Tattoos, tattoos. Some can be amazingly beautiful, and I imagine some of the best and most talented artists and illustrators today make their living in high-end tattoo parlors and salons. These guys have their skills down, with no erasers or undo buttons available.
But they sure are painful, and permanent.
So, we're really digging this collection of tattoo and flash-inspired home decor and furniture pieces.
Homeowner Mario and his wife Tete, from Sao Paulo, got inspired by a Tetris bookshelf he saw online, and started designing. His piece was custom fit into his space, built by a woodworking friend.
The shelf is 2.20 meters wide, 2 meters tall and 30 centimeters deep. It's made of MDF wood and the colored parts are Formica sheets.
As you can see in some of the pictures, all the parts are independent of each other so it's a modular project. I can unscrew half of the shelf and use it at another place or I can re-arrange the parts as I see fit (and the holes match too, it's a very artisan project!).
On Wednesday, the New York Times featured a piece about "rough looking" furniture and "emphasizing the influence of the y-chromosome." Artists and designers such as Joost Van Bleiswijk, Aaron Raymer, Simon Hasan, Oscar Magnus Narud are creating pieces who's aesthetic only improves with a scratch or a nick in the veneer.
Murray Moss has dubbed the approach "butch craft", and "he has collected in an enticing show that opened Wednesday night at Moss, his SoHo store. It has a “rough-hewn, virile and heavy-lifting aesthetic,” Mr. Moss said, albeit one that is sensitively rendered or considered, a nod to the history and semiotics of the word “butch.”
Two wheels are always supreme, even for sitting!
Michigan-based Bike Furniture Design creates tables, chairs, barstools, and other furniture and accessories from... you guessed it: recycled bike parts.
"Bike Furniture Design is a design and manufacturing studio specializing in contemporary, modern furniture made primarily from recycled steel and aluminum bicycle rims, handlebars, and frames.
Working within the vernacular of classic modern furniture design, BFD founder Andy Gregg has continued to refine this comfortable and durable furniture since 1990. Some designs, in addition to utilizing the bicycle, also utilize components
Nathan Tobiason of Revol-Design says this about himself: "My name is Nathan Tobiason. I live in San Diego, California and studied Design at Hampshire College. I design and build functional objects."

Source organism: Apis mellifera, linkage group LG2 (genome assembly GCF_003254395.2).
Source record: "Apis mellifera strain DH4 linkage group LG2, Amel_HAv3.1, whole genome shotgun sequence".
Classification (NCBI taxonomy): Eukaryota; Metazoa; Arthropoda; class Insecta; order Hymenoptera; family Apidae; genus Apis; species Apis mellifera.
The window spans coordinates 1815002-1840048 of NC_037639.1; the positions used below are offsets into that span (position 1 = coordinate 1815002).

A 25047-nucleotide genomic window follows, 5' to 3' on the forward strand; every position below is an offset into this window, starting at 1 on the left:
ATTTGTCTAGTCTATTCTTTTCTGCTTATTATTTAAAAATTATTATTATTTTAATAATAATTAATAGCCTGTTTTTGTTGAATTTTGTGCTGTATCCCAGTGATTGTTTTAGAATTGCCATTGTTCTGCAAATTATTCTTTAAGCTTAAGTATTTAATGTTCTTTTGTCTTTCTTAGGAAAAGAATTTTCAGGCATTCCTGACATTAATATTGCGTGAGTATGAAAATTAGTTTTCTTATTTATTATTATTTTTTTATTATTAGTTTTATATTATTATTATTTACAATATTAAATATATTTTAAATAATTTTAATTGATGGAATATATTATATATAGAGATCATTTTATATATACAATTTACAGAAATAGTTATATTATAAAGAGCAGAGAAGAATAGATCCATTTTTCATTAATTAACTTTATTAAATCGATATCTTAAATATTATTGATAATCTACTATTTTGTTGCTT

Functional objects like segmented furniture, folding tables, and all kinds of recycled goodies. Here's three favorites:
Screw Chair: "A surprisingly comfortable chair made from scraps of douglas fir and 3,726 drywall screws."
Wine Table: "Three to fifty-five wine bottles can be used in various configurations with this small clear acrylic coffee table. Wine bottles are press fit onto the table to make stable legs while recycling and
Sooner or later you're gonna find yourself in this situation:
You're at home, watching educational programming or perhaps reading up on the latest antics on ManMadeDIY.com, and BANG! BOOM! The zombies have already chewed through the font door.
What to do? What to do?
It's simple, says the "Safe Bedside Table." Simply untwist the removable leg that serves as a club and weild the top like a shield, and consider yourself defended.
No matter how old we get, we can't let go of Legos, those interlocking plastic blocks that can be eternally connected in infinite ways. And many of those infinite ways can actually go way beyond just playful modeling.
Inhabitots has assembled five of those constructions, all of which are real world uses of the popular brick, including an entire home by James May (above), recycled Lego-like blocks for use in developing nations or emergency shelter situations, zoo sculptures of endangered animals, a kitchen counter, and a large boardroom meeting table.